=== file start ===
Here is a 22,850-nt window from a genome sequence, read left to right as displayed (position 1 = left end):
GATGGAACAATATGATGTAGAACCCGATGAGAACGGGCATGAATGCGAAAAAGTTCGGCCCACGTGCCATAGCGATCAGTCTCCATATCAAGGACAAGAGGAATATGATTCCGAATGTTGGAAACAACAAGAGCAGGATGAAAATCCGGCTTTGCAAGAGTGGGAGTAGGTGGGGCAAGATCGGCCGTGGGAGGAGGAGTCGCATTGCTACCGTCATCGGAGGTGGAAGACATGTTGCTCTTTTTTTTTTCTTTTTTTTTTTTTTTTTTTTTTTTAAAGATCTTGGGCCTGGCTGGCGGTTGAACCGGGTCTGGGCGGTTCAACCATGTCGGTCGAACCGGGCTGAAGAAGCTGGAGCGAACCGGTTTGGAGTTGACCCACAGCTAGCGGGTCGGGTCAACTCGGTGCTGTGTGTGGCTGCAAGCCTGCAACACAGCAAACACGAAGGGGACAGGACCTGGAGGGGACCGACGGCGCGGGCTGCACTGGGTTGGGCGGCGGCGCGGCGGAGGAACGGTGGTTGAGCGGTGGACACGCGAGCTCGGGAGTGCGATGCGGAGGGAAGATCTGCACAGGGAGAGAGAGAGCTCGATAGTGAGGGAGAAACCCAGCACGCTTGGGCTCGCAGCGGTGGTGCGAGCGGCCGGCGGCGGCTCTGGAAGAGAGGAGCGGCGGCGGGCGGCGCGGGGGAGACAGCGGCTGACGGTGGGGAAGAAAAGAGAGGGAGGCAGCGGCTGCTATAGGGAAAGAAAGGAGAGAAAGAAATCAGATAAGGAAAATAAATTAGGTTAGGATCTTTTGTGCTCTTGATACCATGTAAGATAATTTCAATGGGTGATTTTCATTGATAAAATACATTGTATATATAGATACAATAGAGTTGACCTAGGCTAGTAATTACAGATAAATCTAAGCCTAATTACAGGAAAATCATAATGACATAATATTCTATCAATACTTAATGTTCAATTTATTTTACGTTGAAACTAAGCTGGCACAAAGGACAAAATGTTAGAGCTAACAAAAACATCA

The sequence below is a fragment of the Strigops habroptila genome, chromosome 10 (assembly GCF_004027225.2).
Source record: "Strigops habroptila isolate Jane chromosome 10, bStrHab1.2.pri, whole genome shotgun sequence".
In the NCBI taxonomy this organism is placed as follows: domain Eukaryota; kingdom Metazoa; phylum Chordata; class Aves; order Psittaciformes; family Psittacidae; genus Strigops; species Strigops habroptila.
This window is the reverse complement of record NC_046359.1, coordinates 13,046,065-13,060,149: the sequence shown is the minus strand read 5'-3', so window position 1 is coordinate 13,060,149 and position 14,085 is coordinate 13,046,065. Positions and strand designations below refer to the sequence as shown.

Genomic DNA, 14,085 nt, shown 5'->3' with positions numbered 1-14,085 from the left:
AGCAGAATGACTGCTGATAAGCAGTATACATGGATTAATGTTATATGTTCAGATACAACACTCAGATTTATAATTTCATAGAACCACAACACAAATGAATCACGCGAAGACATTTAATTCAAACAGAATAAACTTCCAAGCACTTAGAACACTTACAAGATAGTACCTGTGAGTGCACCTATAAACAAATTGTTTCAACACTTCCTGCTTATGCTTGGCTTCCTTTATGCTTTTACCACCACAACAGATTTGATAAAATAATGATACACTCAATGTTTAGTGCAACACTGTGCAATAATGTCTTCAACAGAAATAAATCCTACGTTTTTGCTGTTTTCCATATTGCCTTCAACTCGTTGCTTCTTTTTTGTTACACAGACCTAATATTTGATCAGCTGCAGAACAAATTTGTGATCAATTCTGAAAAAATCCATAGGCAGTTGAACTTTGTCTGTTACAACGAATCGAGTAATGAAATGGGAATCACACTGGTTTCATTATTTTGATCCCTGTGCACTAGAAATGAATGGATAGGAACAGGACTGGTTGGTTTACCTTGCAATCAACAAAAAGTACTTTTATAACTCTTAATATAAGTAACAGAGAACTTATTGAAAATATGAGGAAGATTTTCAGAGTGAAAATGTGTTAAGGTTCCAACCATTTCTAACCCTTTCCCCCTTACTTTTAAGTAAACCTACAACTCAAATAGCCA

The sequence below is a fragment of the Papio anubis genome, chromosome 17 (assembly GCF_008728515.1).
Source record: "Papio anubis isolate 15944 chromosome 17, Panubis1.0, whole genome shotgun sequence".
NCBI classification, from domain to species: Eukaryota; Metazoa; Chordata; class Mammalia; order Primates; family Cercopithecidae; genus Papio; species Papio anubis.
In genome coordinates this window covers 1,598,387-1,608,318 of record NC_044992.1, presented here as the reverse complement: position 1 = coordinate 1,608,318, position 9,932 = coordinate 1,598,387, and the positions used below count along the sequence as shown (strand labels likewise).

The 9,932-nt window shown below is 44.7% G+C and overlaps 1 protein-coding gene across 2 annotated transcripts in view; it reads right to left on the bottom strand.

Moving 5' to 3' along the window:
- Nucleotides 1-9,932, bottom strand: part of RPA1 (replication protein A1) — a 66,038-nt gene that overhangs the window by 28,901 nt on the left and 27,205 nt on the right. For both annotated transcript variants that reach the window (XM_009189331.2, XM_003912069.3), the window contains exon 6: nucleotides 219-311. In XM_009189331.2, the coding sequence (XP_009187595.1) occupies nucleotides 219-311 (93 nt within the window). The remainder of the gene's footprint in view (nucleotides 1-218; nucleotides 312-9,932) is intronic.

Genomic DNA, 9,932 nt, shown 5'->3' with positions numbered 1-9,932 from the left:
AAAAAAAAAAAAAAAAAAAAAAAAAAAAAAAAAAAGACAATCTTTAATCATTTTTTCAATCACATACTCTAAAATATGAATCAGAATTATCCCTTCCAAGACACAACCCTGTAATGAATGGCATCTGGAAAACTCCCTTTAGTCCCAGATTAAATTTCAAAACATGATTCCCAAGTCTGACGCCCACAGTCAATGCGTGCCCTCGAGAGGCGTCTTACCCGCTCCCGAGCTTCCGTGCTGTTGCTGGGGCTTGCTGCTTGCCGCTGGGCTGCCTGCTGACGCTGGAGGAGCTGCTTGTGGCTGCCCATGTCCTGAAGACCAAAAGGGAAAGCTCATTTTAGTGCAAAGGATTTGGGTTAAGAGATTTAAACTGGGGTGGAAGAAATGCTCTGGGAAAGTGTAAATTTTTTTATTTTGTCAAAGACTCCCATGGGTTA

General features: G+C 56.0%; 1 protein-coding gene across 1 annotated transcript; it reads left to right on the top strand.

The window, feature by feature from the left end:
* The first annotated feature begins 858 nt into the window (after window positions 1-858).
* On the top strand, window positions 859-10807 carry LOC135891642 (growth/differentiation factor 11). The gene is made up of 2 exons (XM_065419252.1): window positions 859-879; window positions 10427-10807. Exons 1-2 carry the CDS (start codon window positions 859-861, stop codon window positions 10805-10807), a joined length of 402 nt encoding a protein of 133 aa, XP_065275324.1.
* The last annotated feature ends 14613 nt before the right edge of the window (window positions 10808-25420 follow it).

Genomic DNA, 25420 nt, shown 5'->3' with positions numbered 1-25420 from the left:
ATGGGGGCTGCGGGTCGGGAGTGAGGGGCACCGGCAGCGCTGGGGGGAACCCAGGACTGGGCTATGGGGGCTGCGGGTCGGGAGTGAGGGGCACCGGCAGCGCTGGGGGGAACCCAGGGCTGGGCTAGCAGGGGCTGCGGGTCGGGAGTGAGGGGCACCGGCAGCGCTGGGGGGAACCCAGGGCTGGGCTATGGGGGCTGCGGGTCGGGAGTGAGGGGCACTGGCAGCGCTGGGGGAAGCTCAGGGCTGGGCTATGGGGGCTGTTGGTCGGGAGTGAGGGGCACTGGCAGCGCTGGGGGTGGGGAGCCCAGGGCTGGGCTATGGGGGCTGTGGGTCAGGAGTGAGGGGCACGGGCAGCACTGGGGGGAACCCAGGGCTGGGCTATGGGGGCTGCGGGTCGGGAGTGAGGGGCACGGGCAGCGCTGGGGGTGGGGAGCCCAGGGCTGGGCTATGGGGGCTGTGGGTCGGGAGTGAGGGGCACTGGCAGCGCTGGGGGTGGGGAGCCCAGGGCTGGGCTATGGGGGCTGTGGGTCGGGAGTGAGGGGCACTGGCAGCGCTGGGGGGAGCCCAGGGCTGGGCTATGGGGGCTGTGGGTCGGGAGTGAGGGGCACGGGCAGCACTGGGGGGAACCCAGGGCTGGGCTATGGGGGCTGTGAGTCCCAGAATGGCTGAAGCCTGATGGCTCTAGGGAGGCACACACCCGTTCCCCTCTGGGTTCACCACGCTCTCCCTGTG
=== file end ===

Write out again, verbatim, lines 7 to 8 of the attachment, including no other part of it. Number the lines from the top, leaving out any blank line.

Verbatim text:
Genomic DNA, 14,085 nt, shown 5'->3' with positions numbered 1-14,085 from the left:
AGCAGAATGACTGCTGATAAGCAGTATACATGGATTAATGTTATATGTTCAGATACAACACTCAGATTTATAATTTCATAGAACCACAACACAAATGAATCACGCGAAGACATTTAATTCAAACAGAATAAACTTCCAAGCACTTAGAACACTTACAAGATAGTACCTGTGAGTGCACCTATAAACAAATTGTTTCAACACTTCCTGCTTATGCTTGGCTTCCTTTATGCTTTTACCACCACAACAGATTTGATAAAATAATGATACACTCAATGTTTAGTGCAACACTGTGCAATAATGTCTTCAACAGAAATAAATCCTACGTTTTTGCTGTTTTCCATATTGCCTTCAACTCGTTGCTTCTTTTTTGTTACACAGACCTAATATTTGATCAGCTGCAGAACAAATTTGTGATCAATTCTGAAAAAATCCATAGGCAGTTGAACTTTGTCTGTTACAACGAATCGAGTAATGAAATGGGAATCACACTGGTTTCATTATTTTGATCCCTGTGCACTAGAAATGAATGGATAGGAACAGGACTGGTTGGTTTACCTTGCAATCAACAAAAAGTACTTTTATAACTCTTAATATAAGTAACAGAGAACTTATTGAAAATATGAGGAAGATTTTCAGAGTGAAAATGTGTTAAGGTTCCAACCATTTCTAACCCTTTCCCCCTTACTTTTAAGTAAACCTACAACTCAAATAGCCA